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Another Dummy Linux question.


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#1 MalwareMutilator

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Posted 19 February 2015 - 02:56 PM

Hi everybody, :) 

 

I have another really newbie Linux question/problem so please don’t laugh.

 

I’m dealing with an old Dell desktop that is running Windows XP.  I need to keep XP for various programs I need, but I am also aware of the obvious security issues.  The Windows 7 Upgrade Advisor revealed too many issues with some of my existing hardware, so, I decided the next best answer was to try dual-booting Linux next to XP.  My first issue was that the system was setup with 2 SATA I, 160 gig drives in a RAID 0 configuration.  I have read many places that Linux doesn’t like Windows RAID, so after a considerable amount of time and work, I did the following:

 

I removed the two SATA I drives and I replaced them with a single SATA III, 1TB drive.

I successfully restored my image to the new drive, and I removed the RAID drivers.

I successfully aligned the XP image to the new drive’s 4K format.

I resized the new partition to approximately 500 gig to allow ample room for Linux.

 

The computer now boots and works great, and I have decided on Linux Mint MATE for my system.  My problem is this . . . every time I am ready to click on the “Install Linux” button, I chicken out!  I already have 3 existing partitions, and I don’t know exactly what Linux will do to them.  I intentionally left 500 gig of unallocated space on the drive, so will Linux use that space and partition it?  I thought a drive can only have 4 partitions, but as I understand it, Linux will create 2 or 3 new ones . . . i.e., Swap, Boot and Home.

 

As usual I am terribly confused.  Would one of you Linux experts please explain what I need to do now?

 

Thank you very much!

 

Side note:  Although my system only supports SATA II, the new non-RAID drive seems to run almost as well as the old SATA I RAID 0 setup.  The trade will be worth it if I can accomplish what I want to do. :thumbsup: 

 

 

 

 



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#2 paul88ks

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Posted 19 February 2015 - 03:42 PM

Hi- I had a similar problem but not with a raid array. I am doing a Zorin "Linux" install and had almost the identical questions. I got some great answers in detail on installing Linux on a separate partition. There is a "Zorin" topic under Linux - where some of the guys gave me great instructions on how to do this- swap partition-boot loader- etc. It will be the same for Linux Mint Mate! If I knew how to- I would just post the link too you,but I am new here as well!! Good Luck! Also - Zorin is a great replacement for XP. Paul



#3 paul88ks

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Posted 19 February 2015 - 03:45 PM

http://www.bleepingcomputer.com/forums/t/563695/zorin/  Here is the link my friend!



#4 pcpunk

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Posted 19 February 2015 - 03:59 PM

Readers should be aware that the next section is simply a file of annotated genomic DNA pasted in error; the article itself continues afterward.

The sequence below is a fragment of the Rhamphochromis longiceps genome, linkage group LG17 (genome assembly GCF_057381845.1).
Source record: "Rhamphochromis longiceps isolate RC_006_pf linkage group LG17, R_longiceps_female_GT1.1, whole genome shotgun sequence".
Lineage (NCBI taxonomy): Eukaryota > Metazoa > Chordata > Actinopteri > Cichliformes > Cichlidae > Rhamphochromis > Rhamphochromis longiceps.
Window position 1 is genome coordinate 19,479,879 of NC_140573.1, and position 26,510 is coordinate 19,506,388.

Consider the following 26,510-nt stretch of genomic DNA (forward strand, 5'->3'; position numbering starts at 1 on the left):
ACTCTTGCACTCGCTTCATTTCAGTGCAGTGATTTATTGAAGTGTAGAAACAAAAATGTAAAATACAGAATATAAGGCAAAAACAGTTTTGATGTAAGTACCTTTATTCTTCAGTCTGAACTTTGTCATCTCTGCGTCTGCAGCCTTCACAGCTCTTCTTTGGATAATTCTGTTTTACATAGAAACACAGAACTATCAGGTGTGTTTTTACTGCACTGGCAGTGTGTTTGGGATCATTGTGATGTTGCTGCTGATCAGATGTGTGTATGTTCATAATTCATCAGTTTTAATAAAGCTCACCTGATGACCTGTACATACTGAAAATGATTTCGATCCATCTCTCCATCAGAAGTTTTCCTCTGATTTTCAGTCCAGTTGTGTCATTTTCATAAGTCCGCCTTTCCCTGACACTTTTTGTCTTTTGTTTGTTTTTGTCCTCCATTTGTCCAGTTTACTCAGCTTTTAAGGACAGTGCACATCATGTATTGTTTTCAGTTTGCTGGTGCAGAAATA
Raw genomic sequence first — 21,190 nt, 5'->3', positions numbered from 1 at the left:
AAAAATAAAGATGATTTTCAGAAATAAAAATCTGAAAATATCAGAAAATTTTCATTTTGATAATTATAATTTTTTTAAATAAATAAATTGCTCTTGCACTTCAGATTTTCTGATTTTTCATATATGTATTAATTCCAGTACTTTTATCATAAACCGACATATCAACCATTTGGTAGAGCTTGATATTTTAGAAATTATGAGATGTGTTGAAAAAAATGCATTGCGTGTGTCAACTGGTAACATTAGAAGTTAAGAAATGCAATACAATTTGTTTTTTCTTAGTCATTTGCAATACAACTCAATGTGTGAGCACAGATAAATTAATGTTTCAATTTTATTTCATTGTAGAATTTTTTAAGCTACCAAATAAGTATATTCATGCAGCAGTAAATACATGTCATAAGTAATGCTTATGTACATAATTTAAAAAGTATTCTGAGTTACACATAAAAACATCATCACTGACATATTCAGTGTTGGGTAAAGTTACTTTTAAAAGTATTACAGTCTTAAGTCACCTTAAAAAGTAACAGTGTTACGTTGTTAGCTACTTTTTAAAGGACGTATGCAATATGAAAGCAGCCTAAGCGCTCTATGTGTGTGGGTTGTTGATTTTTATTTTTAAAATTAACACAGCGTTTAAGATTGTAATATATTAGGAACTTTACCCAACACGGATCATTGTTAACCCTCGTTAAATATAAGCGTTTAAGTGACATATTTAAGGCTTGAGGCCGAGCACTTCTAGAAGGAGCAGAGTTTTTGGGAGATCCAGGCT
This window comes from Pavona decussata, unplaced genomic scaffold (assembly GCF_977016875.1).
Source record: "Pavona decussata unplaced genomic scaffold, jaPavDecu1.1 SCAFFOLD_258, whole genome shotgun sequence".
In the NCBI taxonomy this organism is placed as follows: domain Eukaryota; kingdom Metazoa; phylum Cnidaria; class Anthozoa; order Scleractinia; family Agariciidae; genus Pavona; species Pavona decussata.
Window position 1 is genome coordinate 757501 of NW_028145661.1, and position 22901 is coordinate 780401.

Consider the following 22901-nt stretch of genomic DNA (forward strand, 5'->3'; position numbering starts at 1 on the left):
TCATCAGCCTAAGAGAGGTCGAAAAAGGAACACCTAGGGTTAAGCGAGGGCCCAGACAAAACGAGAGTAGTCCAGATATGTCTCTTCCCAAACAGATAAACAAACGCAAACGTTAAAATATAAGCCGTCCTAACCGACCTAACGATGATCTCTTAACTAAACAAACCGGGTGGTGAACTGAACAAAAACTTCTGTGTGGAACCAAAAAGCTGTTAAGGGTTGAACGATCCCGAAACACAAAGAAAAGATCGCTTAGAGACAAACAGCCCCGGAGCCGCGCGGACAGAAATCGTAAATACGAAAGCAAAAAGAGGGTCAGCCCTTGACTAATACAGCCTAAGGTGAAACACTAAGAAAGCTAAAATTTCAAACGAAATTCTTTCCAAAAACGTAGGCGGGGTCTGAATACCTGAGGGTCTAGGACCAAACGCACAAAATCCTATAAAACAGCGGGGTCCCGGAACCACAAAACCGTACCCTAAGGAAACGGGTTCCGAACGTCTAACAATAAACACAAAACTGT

Fist off love your user name :thumbup2: and welcome to BC.com!

 

My Disclaimer lol: "I'm a noob" I think that says it all.  There will be help here soon though so don't worry.  I will say that in my journey I got good help here!  I almost had to use youtube to give me some confidence the same as you.  It helps to see someone else do it via. video, keep looking for vids that suit what you need, google is also your friend.  This is in addition to the help you get here, the vids are just to familiarize you with the install before hand, take notes on them.  You can also take screenshots while in the installer and backout if needed.  Do a search on "Install linux Mint alongside windows" or something to that effect.  There are a lot out there but maybe none that will be exactly what you need, again, just use as a reference.  I can't answer any of your technical questions about RAID and such, but more than happy to answer other simpler questions about install.

 

If possible you should post your partitions, and maybe some of your basic hardware, cpu, RAM etc., I thnk this will help your answers.

 

I will say that Mate was an excellent choice and you will be happy once you get used to it!

 

Were you talking about the Install Icon on the destop? if so, you can click that once you get some guidence here.  You can always back out of that if you don't make any changes.  It is a really cool install tool, easy to use, but, it wil be best to wait and get the info you need to proceed.

 

When you go into the installer you will want to choose "Something else" and create your own partitions as shown in the video below.  And it will be "root /", "/ home" and swap, linux bootloader will be in root / by default.  Some will put bootloader on seperate partition but for now this will be fine.

 

I believe that you can only have four Primary Partitions on one drive, and that is what you are asking?  So they might have to be changed but I am not sure.  As long as you only have three or less Primary, I think you will be okay. 

 

Here is a good video, but, you will have your partitions, XP and such, that you will want to keep so don't touch them.  This video only deals with a clean install and only to be used as a reference.  Beware of some telling you to use gparted to partition first, I don't think you will need this, you will just use the installer and create partitions from there.  If not today you should get some good answers overnight, or in the evening.


Edited by pcpunk, 19 February 2015 - 04:06 PM.

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#5 MalwareMutilator

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Posted 19 February 2015 - 04:05 PM

I thank both of you very much for your replies.  I will take my time and carefully review what each of you have shown me before I “press the button”.

 

Thanks again :thumbup2:



#6 paul88ks